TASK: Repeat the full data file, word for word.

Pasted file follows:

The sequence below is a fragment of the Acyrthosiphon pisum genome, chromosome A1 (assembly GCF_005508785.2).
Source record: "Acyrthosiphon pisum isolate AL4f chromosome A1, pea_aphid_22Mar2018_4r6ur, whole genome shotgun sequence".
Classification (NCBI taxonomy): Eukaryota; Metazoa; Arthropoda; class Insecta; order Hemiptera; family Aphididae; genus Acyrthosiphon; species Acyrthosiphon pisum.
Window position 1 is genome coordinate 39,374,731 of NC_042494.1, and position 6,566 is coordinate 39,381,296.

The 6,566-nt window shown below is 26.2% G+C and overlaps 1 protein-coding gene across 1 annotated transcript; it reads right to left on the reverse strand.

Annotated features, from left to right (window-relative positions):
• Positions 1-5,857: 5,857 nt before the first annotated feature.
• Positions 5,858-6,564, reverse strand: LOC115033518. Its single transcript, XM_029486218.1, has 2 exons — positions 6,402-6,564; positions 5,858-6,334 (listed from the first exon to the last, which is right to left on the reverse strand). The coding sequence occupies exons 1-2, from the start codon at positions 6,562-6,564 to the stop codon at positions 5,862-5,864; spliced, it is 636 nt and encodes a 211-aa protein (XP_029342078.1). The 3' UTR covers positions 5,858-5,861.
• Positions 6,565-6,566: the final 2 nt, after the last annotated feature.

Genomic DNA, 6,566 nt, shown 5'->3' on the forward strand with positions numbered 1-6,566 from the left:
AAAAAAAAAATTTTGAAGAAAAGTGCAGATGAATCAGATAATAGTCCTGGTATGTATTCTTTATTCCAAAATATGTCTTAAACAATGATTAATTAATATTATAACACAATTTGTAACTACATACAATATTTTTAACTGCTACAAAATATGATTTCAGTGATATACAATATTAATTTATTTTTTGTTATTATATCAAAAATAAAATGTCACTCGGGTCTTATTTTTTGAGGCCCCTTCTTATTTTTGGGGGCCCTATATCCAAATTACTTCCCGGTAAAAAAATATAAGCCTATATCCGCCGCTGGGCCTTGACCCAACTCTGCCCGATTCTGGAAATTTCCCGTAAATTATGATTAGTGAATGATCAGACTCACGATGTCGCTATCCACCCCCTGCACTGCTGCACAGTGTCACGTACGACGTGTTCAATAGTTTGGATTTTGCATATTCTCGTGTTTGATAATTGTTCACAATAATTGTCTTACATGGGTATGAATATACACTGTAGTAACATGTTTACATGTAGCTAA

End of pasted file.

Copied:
The sequence below is a fragment of the Acyrthosiphon pisum genome, chromosome A1 (assembly GCF_005508785.2).
Source record: "Acyrthosiphon pisum isolate AL4f chromosome A1, pea_aphid_22Mar2018_4r6ur, whole genome shotgun sequence".
Classification (NCBI taxonomy): Eukaryota; Metazoa; Arthropoda; class Insecta; order Hemiptera; family Aphididae; genus Acyrthosiphon; species Acyrthosiphon pisum.
Window position 1 is genome coordinate 39,374,731 of NC_042494.1, and position 6,566 is coordinate 39,381,296.

The 6,566-nt window shown below is 26.2% G+C and overlaps 1 protein-coding gene across 1 annotated transcript; it reads right to left on the reverse strand.

Annotated features, from left to right (window-relative positions):
• Positions 1-5,857: 5,857 nt before the first annotated feature.
• Positions 5,858-6,564, reverse strand: LOC115033518. Its single transcript, XM_029486218.1, has 2 exons — positions 6,402-6,564; positions 5,858-6,334 (listed from the first exon to the last, which is right to left on the reverse strand). The coding sequence occupies exons 1-2, from the start codon at positions 6,562-6,564 to the stop codon at positions 5,862-5,864; spliced, it is 636 nt and encodes a 211-aa protein (XP_029342078.1). The 3' UTR covers positions 5,858-5,861.
• Positions 6,565-6,566: the final 2 nt, after the last annotated feature.

Genomic DNA, 6,566 nt, shown 5'->3' on the forward strand with positions numbered 1-6,566 from the left:
AAAAAAAAAATTTTGAAGAAAAGTGCAGATGAATCAGATAATAGTCCTGGTATGTATTCTTTATTCCAAAATATGTCTTAAACAATGATTAATTAATATTATAACACAATTTGTAACTACATACAATATTTTTAACTGCTACAAAATATGATTTCAGTGATATACAATATTAATTTATTTTTTGTTATTATATCAAAAATAAAATGTCACTCGGGTCTTATTTTTTGAGGCCCCTTCTTATTTTTGGGGGCCCTATATCCAAATTACTTCCCGGTAAAAAAATATAAGCCTATATCCGCCGCTGGGCCTTGACCCAACTCTGCCCGATTCTGGAAATTTCCCGTAAATTATGATTAGTGAATGATCAGACTCACGATGTCGCTATCCACCCCCTGCACTGCTGCACAGTGTCACGTACGACGTGTTCAATAGTTTGGATTTTGCATATTCTCGTGTTTGATAATTGTTCACAATAATTGTCTTACATGGGTATGAATATACACTGTAGTAACATGTTTACATGTAGCTAA